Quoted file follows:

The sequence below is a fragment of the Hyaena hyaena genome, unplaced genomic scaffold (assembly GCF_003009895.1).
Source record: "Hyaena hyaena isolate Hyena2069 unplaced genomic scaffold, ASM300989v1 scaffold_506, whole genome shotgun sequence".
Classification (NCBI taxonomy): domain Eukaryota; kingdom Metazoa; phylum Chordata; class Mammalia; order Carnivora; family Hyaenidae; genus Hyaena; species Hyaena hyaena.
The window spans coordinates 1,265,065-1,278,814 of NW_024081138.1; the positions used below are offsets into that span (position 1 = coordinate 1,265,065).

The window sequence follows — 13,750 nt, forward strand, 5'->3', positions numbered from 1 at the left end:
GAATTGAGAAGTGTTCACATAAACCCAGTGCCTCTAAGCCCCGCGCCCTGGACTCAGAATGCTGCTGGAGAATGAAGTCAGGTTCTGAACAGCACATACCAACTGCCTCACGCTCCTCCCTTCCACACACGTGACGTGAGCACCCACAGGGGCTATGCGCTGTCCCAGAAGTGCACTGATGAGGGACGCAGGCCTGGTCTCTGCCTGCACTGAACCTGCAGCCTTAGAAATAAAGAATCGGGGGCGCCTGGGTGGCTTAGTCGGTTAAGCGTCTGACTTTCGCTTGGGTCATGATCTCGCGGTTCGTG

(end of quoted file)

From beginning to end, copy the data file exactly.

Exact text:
The sequence below is a fragment of the Hyaena hyaena genome, unplaced genomic scaffold (assembly GCF_003009895.1).
Source record: "Hyaena hyaena isolate Hyena2069 unplaced genomic scaffold, ASM300989v1 scaffold_506, whole genome shotgun sequence".
Classification (NCBI taxonomy): domain Eukaryota; kingdom Metazoa; phylum Chordata; class Mammalia; order Carnivora; family Hyaenidae; genus Hyaena; species Hyaena hyaena.
The window spans coordinates 1,265,065-1,278,814 of NW_024081138.1; the positions used below are offsets into that span (position 1 = coordinate 1,265,065).

The window sequence follows — 13,750 nt, forward strand, 5'->3', positions numbered from 1 at the left end:
GAATTGAGAAGTGTTCACATAAACCCAGTGCCTCTAAGCCCCGCGCCCTGGACTCAGAATGCTGCTGGAGAATGAAGTCAGGTTCTGAACAGCACATACCAACTGCCTCACGCTCCTCCCTTCCACACACGTGACGTGAGCACCCACAGGGGCTATGCGCTGTCCCAGAAGTGCACTGATGAGGGACGCAGGCCTGGTCTCTGCCTGCACTGAACCTGCAGCCTTAGAAATAAAGAATCGGGGGCGCCTGGGTGGCTTAGTCGGTTAAGCGTCTGACTTTCGCTTGGGTCATGATCTCGCGGTTCGTG